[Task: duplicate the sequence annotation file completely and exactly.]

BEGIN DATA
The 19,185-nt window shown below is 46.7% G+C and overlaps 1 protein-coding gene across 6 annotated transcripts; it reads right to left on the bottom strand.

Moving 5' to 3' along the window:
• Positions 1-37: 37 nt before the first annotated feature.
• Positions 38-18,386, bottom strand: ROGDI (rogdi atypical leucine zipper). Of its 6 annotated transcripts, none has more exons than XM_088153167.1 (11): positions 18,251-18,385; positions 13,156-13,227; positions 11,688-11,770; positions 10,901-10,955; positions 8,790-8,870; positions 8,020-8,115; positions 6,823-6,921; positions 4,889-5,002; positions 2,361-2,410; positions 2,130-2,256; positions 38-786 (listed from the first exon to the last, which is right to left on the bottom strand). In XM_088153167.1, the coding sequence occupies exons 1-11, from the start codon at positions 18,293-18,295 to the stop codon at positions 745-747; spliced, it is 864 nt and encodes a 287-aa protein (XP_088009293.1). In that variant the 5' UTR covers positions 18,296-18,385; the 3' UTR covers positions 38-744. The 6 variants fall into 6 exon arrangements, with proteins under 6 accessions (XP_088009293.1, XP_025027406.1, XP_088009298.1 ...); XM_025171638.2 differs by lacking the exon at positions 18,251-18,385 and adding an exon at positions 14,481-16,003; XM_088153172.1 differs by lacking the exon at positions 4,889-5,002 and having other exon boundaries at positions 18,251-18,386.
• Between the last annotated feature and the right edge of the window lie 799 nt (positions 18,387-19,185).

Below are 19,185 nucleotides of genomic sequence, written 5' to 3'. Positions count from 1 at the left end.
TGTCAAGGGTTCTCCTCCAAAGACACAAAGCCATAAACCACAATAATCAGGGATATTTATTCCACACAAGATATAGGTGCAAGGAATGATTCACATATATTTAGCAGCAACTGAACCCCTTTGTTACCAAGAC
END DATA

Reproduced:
The 19,185-nt window shown below is 46.7% G+C and overlaps 1 protein-coding gene across 6 annotated transcripts; it reads right to left on the bottom strand.

Moving 5' to 3' along the window:
• Positions 1-37: 37 nt before the first annotated feature.
• Positions 38-18,386, bottom strand: ROGDI (rogdi atypical leucine zipper). Of its 6 annotated transcripts, none has more exons than XM_088153167.1 (11): positions 18,251-18,385; positions 13,156-13,227; positions 11,688-11,770; positions 10,901-10,955; positions 8,790-8,870; positions 8,020-8,115; positions 6,823-6,921; positions 4,889-5,002; positions 2,361-2,410; positions 2,130-2,256; positions 38-786 (listed from the first exon to the last, which is right to left on the bottom strand). In XM_088153167.1, the coding sequence occupies exons 1-11, from the start codon at positions 18,293-18,295 to the stop codon at positions 745-747; spliced, it is 864 nt and encodes a 287-aa protein (XP_088009293.1). In that variant the 5' UTR covers positions 18,296-18,385; the 3' UTR covers positions 38-744. The 6 variants fall into 6 exon arrangements, with proteins under 6 accessions (XP_088009293.1, XP_025027406.1, XP_088009298.1 ...); XM_025171638.2 differs by lacking the exon at positions 18,251-18,385 and adding an exon at positions 14,481-16,003; XM_088153172.1 differs by lacking the exon at positions 4,889-5,002 and having other exon boundaries at positions 18,251-18,386.
• Between the last annotated feature and the right edge of the window lie 799 nt (positions 18,387-19,185).

Below are 19,185 nucleotides of genomic sequence, written 5' to 3'. Positions count from 1 at the left end.
TGTCAAGGGTTCTCCTCCAAAGACACAAAGCCATAAACCACAATAATCAGGGATATTTATTCCACACAAGATATAGGTGCAAGGAATGATTCACATATATTTAGCAGCAACTGAACCCCTTTGTTACCAAGAC